Inside one GPO, you can have definitions for the same Pak, but use Item Level Targeting features to specify under what conditions the Pak will be delivered. If you love Item Level Targeting with GPPrefs, you’re going to love this feature.
PolicyPak: Using Item Level Targeting video transcript
Hi, this is Jeremy Moskowitz, former Group Policy MVP and Founder of PolicyPak Software. In this video, I’m going to show you how you can use PolicyPak’s Item Level Targeting just like the Group Policy Preferences to dictate exactly when and where a particular Pak’s settings should apply.
Let’s go ahead and take a Group Policy Object. I’m going to link it over to my entire domain, which would theoretically affect everybody. If I were to call this “Manage WinZip with PolicyPak” and I click “Edit…” here, if I were to go on the “User” side and go to “PolicyPak/Applications/New/Application,” you can see I’ve got a bunch of Paks ready to go, but for this demo I’m going to talk about “PolicyPak for WinZip 14 and Later” just to keep ourselves focused here.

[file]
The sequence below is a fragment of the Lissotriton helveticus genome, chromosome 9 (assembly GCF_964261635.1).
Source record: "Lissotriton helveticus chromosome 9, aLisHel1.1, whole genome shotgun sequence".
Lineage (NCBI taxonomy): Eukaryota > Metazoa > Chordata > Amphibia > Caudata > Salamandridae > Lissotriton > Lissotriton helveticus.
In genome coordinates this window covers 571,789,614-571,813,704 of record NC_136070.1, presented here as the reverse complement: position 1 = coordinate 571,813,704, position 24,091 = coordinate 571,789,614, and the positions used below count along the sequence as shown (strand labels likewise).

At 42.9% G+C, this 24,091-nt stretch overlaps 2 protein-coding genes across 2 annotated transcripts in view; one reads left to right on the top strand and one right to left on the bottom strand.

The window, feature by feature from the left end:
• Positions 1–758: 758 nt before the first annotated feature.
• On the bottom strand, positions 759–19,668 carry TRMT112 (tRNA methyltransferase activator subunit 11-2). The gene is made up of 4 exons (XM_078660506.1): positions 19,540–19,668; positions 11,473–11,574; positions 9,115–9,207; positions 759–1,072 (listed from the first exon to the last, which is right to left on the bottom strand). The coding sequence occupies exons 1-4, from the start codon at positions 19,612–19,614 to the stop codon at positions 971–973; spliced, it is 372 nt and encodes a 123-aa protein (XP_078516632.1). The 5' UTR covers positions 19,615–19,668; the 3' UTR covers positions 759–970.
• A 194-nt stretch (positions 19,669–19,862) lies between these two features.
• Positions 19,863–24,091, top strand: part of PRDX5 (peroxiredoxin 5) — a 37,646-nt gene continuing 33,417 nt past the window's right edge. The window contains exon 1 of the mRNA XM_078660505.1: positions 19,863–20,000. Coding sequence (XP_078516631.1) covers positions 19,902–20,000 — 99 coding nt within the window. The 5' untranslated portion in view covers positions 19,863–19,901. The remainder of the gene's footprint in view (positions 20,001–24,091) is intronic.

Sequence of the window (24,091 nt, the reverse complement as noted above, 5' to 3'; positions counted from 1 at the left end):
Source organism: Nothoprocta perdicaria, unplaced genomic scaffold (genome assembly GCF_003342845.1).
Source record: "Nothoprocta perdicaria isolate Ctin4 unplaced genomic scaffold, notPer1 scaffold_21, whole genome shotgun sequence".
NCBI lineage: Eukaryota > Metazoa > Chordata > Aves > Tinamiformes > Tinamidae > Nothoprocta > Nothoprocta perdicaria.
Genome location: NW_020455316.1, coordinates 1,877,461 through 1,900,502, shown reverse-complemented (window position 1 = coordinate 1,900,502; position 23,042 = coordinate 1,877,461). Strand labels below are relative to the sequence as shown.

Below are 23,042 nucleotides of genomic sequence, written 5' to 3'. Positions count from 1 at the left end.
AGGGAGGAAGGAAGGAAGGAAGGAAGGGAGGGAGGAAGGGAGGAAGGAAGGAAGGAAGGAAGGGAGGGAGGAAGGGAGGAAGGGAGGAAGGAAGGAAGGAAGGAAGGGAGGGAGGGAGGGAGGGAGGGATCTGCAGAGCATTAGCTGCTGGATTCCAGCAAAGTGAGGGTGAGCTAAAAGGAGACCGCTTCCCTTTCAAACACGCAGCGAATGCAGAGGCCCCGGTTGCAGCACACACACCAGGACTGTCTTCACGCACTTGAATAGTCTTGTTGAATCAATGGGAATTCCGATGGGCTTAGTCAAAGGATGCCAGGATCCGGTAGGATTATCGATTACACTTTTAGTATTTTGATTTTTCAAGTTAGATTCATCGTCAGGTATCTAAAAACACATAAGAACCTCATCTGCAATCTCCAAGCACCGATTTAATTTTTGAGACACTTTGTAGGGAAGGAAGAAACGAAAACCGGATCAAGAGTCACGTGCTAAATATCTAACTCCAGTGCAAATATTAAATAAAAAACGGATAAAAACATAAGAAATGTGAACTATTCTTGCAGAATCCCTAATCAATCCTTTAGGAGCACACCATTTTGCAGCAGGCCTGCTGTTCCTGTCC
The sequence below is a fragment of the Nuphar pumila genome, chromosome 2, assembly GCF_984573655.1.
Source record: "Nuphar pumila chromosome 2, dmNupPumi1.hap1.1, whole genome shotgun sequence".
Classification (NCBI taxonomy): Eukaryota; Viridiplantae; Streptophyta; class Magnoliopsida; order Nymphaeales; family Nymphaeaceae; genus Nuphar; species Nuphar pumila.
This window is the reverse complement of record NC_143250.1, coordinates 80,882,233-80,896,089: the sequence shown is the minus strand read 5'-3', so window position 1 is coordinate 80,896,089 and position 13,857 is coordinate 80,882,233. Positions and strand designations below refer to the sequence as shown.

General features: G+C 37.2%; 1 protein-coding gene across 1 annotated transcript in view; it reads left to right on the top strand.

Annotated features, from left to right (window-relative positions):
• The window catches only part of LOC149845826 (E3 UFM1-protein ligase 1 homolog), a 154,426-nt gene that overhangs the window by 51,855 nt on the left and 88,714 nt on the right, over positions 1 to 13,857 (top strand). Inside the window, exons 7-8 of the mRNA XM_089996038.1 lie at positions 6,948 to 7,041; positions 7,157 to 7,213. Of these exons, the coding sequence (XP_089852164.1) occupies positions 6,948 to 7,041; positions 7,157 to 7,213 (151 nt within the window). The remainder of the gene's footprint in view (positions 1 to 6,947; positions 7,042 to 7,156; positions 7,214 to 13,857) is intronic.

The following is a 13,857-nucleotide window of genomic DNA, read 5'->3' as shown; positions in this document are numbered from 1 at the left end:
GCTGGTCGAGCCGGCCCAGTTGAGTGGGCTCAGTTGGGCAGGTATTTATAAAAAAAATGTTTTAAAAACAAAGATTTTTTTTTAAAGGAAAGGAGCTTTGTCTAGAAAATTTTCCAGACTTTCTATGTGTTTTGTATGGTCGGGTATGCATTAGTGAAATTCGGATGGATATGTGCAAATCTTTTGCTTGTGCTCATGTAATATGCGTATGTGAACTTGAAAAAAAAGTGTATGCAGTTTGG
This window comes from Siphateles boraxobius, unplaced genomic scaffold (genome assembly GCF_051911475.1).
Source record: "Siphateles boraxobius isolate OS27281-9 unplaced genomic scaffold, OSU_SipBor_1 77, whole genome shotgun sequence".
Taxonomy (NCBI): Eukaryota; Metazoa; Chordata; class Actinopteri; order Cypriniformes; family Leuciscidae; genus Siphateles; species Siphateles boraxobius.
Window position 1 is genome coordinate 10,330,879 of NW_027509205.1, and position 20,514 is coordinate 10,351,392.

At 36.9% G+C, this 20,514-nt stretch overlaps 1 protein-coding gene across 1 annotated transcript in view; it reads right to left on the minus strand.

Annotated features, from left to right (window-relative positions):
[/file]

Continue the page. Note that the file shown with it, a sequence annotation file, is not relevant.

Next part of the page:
What I want to do is click on “WinZip 14 and Later.” Let me go ahead and set something simple like “Passwords.”Maybe I want all of my Windows 7 machines to get “7” characters and also lock down the “Cameras” tab. I’ll go ahead and “Disable whole tab in target application” for WinZip.
While I’m here as well, I might as well go ahead and check all these checkboxes and right click and “Hide corresponding control in target application” for this guy and “Disable corresponding control in target application” for this guy. I love showing that part off.